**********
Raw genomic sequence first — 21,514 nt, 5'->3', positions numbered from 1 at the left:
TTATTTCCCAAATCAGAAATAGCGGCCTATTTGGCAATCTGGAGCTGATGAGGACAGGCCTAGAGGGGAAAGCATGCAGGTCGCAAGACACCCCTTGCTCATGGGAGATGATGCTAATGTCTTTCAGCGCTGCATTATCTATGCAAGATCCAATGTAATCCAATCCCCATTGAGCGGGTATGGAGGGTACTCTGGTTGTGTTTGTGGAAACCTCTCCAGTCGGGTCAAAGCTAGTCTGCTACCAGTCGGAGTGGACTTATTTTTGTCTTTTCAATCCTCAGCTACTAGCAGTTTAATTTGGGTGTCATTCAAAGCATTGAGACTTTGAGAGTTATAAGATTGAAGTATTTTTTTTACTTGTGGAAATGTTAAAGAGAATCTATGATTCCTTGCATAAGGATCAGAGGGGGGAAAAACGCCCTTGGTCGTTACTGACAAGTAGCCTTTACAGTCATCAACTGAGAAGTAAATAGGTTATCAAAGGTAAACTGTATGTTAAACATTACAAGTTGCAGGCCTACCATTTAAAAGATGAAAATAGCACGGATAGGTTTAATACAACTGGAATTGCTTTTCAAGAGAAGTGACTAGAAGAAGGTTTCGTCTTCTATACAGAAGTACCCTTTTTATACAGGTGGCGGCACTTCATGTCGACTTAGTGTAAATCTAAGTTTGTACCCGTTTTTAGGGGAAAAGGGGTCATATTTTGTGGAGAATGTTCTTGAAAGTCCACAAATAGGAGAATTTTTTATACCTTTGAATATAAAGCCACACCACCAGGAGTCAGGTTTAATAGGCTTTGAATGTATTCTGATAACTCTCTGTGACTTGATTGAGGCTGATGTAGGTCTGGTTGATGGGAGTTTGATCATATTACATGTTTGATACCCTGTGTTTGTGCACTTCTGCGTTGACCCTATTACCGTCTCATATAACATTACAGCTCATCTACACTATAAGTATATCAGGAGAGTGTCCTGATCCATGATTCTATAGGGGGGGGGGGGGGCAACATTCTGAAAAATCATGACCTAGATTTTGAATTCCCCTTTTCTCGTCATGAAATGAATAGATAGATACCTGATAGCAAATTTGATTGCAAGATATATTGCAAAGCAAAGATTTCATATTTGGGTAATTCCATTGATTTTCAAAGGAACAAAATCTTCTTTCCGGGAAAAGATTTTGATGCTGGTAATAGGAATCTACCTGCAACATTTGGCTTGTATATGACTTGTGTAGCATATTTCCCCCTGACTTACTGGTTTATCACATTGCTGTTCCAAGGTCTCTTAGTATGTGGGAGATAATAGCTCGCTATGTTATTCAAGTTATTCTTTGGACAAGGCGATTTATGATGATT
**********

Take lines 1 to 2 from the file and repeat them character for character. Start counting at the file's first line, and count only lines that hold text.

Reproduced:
Raw genomic sequence first — 21,514 nt, 5'->3', positions numbered from 1 at the left:
TTATTTCCCAAATCAGAAATAGCGGCCTATTTGGCAATCTGGAGCTGATGAGGACAGGCCTAGAGGGGAAAGCATGCAGGTCGCAAGACACCCCTTGCTCATGGGAGATGATGCTAATGTCTTTCAGCGCTGCATTATCTATGCAAGATCCAATGTAATCCAATCCCCATTGAGCGGGTATGGAGGGTACTCTGGTTGTGTTTGTGGAAACCTCTCCAGTCGGGTCAAAGCTAGTCTGCTACCAGTCGGAGTGGACTTATTTTTGTCTTTTCAATCCTCAGCTACTAGCAGTTTAATTTGGGTGTCATTCAAAGCATTGAGACTTTGAGAGTTATAAGATTGAAGTATTTTTTTTACTTGTGGAAATGTTAAAGAGAATCTATGATTCCTTGCATAAGGATCAGAGGGGGGAAAAACGCCCTTGGTCGTTACTGACAAGTAGCCTTTACAGTCATCAACTGAGAAGTAAATAGGTTATCAAAGGTAAACTGTATGTTAAACATTACAAGTTGCAGGCCTACCATTTAAAAGATGAAAATAGCACGGATAGGTTTAATACAACTGGAATTGCTTTTCAAGAGAAGTGACTAGAAGAAGGTTTCGTCTTCTATACAGAAGTACCCTTTTTATACAGGTGGCGGCACTTCATGTCGACTTAGTGTAAATCTAAGTTTGTACCCGTTTTTAGGGGAAAAGGGGTCATATTTTGTGGAGAATGTTCTTGAAAGTCCACAAATAGGAGAATTTTTTATACCTTTGAATATAAAGCCACACCACCAGGAGTCAGGTTTAATAGGCTTTGAATGTATTCTGATAACTCTCTGTGACTTGATTGAGGCTGATGTAGGTCTGGTTGATGGGAGTTTGATCATATTACATGTTTGATACCCTGTGTTTGTGCACTTCTGCGTTGACCCTATTACCGTCTCATATAACATTACAGCTCATCTACACTATAAGTATATCAGGAGAGTGTCCTGATCCATGATTCTATAGGGGGGGGGGGGGGCAACATTCTGAAAAATCATGACCTAGATTTTGAATTCCCCTTTTCTCGTCATGAAATGAATAGATAGATACCTGATAGCAAATTTGATTGCAAGATATATTGCAAAGCAAAGATTTCATATTTGGGTAATTCCATTGATTTTCAAAGGAACAAAATCTTCTTTCCGGGAAAAGATTTTGATGCTGGTAATAGGAATCTACCTGCAACATTTGGCTTGTATATGACTTGTGTAGCATATTTCCCCCTGACTTACTGGTTTATCACATTGCTGTTCCAAGGTCTCTTAGTATGTGGGAGATAATAGCTCGCTATGTTATTCAAGTTATTCTTTGGACAAGGCGATTTATGATGATT